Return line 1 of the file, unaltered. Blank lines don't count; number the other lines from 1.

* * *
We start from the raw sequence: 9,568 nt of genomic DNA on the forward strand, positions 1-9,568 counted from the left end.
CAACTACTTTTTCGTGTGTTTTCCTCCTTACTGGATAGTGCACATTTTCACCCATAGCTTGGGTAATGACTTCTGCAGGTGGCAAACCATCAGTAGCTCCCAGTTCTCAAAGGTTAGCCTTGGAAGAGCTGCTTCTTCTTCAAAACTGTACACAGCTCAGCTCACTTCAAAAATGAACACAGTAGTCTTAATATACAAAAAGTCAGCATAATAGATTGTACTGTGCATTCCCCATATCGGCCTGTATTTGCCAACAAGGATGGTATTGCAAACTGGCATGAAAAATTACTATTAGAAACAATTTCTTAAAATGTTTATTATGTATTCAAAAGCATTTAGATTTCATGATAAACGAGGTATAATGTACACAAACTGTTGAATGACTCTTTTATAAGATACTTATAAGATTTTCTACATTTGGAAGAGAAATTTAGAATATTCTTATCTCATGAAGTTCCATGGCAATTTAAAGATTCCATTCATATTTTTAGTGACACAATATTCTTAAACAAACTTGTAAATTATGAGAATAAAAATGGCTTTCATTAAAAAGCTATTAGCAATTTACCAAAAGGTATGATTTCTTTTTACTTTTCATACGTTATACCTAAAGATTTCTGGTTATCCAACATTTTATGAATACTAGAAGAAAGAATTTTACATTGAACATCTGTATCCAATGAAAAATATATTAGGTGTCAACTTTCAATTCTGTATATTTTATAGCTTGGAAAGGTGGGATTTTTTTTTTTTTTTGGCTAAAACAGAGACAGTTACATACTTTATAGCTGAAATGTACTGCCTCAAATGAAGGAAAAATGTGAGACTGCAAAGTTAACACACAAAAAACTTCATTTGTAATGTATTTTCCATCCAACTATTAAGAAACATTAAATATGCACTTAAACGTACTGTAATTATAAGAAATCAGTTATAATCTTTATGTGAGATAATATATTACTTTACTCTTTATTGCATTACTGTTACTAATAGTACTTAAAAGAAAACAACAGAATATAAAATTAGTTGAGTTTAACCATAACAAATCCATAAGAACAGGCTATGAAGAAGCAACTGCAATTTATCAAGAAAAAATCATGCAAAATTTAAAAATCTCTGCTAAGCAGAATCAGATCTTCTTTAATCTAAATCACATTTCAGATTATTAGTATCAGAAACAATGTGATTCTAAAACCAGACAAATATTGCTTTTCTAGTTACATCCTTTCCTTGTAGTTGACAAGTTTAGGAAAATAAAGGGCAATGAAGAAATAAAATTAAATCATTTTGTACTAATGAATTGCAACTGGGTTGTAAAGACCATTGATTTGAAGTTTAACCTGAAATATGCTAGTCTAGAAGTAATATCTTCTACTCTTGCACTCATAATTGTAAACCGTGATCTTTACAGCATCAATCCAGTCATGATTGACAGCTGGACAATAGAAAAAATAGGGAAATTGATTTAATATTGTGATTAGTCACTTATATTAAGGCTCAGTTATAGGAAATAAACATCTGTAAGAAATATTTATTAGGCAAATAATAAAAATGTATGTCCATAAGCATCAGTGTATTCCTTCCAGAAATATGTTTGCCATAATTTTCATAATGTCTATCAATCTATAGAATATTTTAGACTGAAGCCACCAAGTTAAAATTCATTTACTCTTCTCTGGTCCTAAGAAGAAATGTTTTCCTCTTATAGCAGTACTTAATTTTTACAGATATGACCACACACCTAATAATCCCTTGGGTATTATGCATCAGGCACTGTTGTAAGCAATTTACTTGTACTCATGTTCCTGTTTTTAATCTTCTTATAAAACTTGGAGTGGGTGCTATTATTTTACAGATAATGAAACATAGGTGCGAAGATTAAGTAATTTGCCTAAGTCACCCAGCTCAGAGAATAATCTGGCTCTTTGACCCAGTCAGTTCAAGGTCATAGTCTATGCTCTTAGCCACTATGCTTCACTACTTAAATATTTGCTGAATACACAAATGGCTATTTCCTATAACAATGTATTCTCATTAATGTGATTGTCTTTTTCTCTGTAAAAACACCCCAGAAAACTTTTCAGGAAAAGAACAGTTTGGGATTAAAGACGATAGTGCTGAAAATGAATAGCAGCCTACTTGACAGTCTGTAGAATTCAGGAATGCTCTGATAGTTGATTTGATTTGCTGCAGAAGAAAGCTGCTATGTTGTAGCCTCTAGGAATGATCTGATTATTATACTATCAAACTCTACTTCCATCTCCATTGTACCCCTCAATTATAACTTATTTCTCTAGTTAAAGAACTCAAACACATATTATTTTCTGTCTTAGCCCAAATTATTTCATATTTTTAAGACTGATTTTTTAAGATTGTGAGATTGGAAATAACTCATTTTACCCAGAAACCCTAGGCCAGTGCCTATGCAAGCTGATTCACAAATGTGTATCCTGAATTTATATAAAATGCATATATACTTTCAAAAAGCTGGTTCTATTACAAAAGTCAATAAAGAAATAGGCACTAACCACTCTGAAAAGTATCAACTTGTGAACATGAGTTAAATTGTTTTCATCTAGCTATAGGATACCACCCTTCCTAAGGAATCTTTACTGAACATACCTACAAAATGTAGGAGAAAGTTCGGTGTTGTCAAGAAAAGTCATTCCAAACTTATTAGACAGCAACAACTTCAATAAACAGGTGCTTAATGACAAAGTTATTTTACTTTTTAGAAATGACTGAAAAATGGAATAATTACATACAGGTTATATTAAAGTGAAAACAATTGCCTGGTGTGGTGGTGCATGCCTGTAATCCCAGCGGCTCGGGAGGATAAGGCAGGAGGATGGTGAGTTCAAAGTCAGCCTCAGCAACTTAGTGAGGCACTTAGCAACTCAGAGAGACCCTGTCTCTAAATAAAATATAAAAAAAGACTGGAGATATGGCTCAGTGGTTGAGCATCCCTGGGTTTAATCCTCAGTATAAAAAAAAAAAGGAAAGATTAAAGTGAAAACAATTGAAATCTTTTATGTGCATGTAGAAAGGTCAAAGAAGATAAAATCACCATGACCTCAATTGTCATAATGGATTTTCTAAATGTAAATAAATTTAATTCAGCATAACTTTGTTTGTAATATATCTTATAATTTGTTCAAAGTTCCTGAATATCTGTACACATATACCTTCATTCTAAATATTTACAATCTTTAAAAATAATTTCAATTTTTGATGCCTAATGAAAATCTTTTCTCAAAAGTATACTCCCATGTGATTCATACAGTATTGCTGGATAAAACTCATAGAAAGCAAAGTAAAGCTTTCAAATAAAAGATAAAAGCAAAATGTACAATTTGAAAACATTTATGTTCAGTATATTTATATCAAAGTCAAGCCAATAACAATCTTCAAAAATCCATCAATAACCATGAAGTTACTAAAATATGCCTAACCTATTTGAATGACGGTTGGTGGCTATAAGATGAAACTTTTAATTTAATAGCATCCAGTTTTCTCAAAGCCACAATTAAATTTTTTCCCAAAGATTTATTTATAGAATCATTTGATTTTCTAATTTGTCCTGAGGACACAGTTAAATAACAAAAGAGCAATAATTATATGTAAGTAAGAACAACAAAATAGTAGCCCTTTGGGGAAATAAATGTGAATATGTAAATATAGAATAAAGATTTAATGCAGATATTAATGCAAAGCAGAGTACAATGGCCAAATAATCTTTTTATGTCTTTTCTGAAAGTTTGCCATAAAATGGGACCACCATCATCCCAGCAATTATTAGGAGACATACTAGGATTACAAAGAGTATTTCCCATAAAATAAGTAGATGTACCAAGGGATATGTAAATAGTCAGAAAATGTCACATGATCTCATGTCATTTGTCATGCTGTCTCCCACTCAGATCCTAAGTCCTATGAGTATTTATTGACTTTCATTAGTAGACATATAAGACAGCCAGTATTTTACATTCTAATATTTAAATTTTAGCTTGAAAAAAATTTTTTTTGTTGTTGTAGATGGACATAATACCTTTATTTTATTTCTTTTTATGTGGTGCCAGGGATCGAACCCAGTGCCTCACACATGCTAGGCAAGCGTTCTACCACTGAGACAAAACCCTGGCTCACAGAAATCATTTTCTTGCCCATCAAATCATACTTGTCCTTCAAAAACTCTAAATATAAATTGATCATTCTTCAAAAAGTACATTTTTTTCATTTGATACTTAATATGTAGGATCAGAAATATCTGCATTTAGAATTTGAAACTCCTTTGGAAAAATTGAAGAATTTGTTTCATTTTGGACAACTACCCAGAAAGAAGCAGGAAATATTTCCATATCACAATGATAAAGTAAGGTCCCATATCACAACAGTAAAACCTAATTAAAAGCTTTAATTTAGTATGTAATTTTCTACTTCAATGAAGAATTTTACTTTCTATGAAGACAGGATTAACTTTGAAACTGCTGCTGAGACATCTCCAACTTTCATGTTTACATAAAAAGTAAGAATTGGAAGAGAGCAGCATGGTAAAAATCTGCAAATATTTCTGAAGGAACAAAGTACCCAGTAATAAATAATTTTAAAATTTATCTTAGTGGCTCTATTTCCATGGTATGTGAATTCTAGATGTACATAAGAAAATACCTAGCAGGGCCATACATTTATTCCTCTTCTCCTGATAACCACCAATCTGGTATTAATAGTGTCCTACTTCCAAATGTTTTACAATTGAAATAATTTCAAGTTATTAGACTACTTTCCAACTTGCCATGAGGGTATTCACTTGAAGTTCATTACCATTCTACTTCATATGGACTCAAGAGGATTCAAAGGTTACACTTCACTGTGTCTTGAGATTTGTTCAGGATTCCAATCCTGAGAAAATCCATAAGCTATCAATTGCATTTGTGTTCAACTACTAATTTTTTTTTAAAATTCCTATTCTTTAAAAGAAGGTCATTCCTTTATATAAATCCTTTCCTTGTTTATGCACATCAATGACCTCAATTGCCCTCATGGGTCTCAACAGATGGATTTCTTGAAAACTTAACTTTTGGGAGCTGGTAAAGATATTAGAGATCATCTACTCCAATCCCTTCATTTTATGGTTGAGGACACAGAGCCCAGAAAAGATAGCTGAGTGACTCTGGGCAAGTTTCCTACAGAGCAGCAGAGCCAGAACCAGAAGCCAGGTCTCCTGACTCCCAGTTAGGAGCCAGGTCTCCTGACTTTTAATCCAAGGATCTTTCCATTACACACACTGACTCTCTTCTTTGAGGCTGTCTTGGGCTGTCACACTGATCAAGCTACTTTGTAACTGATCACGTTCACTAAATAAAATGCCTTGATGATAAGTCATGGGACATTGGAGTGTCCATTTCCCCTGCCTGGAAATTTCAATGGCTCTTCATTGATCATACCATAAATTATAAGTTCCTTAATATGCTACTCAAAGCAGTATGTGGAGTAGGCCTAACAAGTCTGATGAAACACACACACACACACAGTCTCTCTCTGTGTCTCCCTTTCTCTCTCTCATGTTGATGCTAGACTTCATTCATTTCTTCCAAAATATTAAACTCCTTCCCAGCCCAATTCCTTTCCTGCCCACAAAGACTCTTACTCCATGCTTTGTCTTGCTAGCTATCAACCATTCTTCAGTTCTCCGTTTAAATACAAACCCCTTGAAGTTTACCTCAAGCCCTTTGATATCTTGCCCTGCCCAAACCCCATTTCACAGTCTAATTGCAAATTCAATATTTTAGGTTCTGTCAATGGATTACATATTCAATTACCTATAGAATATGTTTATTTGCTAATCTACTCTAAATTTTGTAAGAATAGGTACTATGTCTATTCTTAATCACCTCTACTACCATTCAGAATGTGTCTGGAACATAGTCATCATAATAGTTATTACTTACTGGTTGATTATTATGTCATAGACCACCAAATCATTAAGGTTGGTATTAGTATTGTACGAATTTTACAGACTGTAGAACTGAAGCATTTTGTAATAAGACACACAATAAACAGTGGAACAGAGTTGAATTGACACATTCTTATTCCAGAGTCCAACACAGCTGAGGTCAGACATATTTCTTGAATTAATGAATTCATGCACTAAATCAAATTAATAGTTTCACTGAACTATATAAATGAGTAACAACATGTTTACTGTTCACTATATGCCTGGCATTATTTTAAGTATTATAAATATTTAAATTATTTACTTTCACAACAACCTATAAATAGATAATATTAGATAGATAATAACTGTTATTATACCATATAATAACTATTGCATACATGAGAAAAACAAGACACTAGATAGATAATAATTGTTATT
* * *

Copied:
We start from the raw sequence: 9,568 nt of genomic DNA on the forward strand, positions 1-9,568 counted from the left end.